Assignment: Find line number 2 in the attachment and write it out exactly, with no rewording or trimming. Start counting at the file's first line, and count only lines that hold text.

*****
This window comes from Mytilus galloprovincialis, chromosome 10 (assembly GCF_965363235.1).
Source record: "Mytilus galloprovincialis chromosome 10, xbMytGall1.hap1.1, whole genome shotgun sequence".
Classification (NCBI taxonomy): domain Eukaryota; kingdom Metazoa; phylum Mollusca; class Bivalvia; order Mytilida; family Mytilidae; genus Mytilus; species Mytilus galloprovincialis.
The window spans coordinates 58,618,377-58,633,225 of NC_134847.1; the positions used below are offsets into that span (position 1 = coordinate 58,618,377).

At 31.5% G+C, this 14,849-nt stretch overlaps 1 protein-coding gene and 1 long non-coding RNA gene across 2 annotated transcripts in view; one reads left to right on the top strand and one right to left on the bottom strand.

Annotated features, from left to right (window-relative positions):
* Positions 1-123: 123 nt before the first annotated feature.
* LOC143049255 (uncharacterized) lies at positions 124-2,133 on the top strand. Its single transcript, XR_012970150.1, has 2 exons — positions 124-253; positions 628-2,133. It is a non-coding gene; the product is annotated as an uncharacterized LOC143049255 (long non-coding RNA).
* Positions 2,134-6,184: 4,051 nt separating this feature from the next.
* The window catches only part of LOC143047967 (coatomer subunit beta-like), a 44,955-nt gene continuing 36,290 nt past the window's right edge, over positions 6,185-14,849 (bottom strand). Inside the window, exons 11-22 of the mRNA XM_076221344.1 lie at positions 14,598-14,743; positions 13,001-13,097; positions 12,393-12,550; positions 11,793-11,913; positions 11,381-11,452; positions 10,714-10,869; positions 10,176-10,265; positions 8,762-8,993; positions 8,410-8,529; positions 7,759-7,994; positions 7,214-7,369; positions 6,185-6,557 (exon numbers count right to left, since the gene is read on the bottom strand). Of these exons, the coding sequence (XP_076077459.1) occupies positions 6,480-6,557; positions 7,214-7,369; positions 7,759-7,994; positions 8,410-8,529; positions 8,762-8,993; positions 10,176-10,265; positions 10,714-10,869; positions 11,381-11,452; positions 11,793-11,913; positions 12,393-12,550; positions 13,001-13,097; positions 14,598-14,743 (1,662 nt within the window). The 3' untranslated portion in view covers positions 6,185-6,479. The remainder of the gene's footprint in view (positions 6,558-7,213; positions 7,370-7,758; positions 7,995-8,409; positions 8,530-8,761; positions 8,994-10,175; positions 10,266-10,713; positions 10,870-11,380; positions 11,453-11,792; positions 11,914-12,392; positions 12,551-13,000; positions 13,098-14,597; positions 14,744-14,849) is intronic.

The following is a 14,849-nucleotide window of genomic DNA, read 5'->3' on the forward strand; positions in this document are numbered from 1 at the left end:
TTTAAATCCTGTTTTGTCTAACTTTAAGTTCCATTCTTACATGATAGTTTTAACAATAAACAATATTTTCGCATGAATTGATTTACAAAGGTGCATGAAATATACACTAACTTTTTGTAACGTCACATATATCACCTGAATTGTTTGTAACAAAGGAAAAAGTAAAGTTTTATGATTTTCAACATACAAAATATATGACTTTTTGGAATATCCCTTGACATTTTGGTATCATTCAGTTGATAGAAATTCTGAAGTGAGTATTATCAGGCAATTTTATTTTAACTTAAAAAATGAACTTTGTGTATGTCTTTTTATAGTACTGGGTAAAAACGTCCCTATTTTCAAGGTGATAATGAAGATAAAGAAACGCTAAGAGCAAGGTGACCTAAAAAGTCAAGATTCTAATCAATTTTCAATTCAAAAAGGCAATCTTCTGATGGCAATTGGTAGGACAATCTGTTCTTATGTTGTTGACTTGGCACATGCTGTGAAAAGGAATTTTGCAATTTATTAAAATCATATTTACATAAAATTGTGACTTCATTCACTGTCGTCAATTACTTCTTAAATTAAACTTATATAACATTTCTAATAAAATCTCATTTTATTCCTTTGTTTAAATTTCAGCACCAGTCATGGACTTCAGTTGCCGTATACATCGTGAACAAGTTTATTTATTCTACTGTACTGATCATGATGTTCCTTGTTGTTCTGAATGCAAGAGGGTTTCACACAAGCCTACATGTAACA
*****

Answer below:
Source record: "Mytilus galloprovincialis chromosome 10, xbMytGall1.hap1.1, whole genome shotgun sequence".